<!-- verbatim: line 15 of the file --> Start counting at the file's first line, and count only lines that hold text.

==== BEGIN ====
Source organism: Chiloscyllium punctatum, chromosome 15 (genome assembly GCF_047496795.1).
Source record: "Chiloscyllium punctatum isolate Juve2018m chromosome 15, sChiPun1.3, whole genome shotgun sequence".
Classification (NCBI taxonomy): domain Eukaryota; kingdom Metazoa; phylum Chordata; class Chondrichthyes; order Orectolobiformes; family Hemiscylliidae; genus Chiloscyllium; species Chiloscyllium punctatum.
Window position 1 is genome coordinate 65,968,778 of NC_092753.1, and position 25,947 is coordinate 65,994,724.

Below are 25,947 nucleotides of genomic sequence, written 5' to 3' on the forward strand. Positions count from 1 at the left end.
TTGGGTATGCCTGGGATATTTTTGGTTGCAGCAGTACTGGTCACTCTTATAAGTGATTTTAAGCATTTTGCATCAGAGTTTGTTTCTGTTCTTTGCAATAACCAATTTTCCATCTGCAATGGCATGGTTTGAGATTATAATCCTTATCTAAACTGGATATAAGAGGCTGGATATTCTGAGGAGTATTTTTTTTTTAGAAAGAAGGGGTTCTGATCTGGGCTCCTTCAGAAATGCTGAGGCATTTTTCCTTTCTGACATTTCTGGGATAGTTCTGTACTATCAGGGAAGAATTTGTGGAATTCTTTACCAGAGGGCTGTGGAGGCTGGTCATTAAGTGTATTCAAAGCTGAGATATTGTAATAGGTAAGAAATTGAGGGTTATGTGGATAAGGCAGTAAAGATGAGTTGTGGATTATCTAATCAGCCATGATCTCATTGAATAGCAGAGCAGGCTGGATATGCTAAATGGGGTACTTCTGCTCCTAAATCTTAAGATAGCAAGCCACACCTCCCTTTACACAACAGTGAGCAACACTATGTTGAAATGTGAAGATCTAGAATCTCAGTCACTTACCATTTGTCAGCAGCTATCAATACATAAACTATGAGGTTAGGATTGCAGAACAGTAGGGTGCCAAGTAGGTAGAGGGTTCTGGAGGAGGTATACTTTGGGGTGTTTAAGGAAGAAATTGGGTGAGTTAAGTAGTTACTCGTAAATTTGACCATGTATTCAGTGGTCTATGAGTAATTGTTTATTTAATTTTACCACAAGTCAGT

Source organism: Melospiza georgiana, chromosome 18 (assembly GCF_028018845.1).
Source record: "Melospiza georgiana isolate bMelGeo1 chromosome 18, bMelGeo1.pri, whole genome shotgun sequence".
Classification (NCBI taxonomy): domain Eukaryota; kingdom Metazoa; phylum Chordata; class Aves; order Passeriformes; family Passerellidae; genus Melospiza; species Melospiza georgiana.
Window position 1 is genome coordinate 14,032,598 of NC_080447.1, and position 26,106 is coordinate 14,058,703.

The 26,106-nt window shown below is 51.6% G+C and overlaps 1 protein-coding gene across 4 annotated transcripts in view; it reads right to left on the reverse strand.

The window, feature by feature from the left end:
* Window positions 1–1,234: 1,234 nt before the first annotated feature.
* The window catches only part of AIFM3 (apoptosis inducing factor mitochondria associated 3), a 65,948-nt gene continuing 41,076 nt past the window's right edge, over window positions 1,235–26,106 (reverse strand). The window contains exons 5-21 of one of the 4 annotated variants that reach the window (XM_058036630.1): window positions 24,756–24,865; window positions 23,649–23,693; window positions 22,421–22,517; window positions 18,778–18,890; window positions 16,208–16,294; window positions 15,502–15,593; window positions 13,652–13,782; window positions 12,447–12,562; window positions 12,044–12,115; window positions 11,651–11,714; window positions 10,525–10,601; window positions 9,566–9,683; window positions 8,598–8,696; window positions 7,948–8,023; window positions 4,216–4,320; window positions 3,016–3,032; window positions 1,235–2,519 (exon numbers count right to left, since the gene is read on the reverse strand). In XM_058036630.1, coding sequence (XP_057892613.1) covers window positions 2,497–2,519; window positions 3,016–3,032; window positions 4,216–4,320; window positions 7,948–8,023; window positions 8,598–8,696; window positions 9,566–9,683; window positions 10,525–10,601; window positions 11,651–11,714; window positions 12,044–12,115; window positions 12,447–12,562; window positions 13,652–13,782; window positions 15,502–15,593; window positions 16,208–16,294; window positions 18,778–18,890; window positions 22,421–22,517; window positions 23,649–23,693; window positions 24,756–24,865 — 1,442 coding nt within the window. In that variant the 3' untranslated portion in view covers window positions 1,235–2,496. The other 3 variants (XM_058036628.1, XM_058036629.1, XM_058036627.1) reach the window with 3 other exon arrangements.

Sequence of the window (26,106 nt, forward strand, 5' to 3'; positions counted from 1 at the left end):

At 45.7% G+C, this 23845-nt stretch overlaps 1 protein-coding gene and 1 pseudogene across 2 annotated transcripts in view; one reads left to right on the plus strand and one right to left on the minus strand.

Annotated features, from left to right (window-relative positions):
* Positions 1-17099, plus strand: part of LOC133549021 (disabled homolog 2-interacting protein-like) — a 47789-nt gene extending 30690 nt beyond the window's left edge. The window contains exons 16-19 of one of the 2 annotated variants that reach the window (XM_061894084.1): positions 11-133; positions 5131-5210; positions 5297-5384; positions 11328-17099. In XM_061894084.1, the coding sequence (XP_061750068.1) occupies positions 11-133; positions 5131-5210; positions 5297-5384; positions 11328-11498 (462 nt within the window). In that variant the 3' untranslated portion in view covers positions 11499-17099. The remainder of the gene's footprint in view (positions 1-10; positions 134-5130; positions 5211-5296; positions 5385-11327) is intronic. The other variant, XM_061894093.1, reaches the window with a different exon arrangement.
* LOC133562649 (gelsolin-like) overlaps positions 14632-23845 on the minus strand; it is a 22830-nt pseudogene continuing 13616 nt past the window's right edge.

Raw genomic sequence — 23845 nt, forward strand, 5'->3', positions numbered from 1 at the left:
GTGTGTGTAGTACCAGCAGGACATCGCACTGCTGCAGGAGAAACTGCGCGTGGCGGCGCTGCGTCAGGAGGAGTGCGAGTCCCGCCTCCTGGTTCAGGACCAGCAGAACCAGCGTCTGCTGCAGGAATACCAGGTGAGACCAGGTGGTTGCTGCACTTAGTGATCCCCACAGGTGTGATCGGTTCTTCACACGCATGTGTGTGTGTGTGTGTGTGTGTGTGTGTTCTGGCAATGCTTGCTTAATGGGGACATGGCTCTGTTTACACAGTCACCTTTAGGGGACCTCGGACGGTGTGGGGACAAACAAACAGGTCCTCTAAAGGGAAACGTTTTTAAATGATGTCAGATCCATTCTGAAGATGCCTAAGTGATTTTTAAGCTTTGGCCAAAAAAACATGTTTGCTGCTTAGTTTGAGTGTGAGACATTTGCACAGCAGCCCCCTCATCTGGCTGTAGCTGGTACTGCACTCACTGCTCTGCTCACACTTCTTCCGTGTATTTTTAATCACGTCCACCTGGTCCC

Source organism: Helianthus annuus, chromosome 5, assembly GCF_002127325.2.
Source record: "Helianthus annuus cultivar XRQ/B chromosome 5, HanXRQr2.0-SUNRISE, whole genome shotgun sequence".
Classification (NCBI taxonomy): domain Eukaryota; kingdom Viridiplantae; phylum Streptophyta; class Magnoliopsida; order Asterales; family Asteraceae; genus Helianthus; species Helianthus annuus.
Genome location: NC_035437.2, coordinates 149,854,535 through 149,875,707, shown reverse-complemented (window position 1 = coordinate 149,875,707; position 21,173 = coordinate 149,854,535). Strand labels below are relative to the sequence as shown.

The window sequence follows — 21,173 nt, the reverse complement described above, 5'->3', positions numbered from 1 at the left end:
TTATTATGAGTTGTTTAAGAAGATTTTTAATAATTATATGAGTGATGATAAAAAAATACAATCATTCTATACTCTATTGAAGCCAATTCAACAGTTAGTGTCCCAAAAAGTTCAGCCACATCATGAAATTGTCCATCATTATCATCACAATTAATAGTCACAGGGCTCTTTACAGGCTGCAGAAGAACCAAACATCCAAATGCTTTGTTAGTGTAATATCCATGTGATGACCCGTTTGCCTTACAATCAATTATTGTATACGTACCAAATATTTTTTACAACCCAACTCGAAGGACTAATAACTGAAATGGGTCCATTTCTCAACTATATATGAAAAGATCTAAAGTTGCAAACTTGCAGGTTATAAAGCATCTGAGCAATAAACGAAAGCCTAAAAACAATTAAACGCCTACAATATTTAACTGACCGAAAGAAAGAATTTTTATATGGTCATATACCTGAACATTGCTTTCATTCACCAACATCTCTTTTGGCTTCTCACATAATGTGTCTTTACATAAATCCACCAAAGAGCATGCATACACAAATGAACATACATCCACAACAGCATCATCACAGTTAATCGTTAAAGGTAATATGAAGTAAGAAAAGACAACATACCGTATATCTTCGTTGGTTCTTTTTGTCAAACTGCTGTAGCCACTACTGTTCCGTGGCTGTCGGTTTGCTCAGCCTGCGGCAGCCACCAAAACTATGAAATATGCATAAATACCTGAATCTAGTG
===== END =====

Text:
Sequence of the window (26,106 nt, forward strand, 5' to 3'; positions counted from 1 at the left end):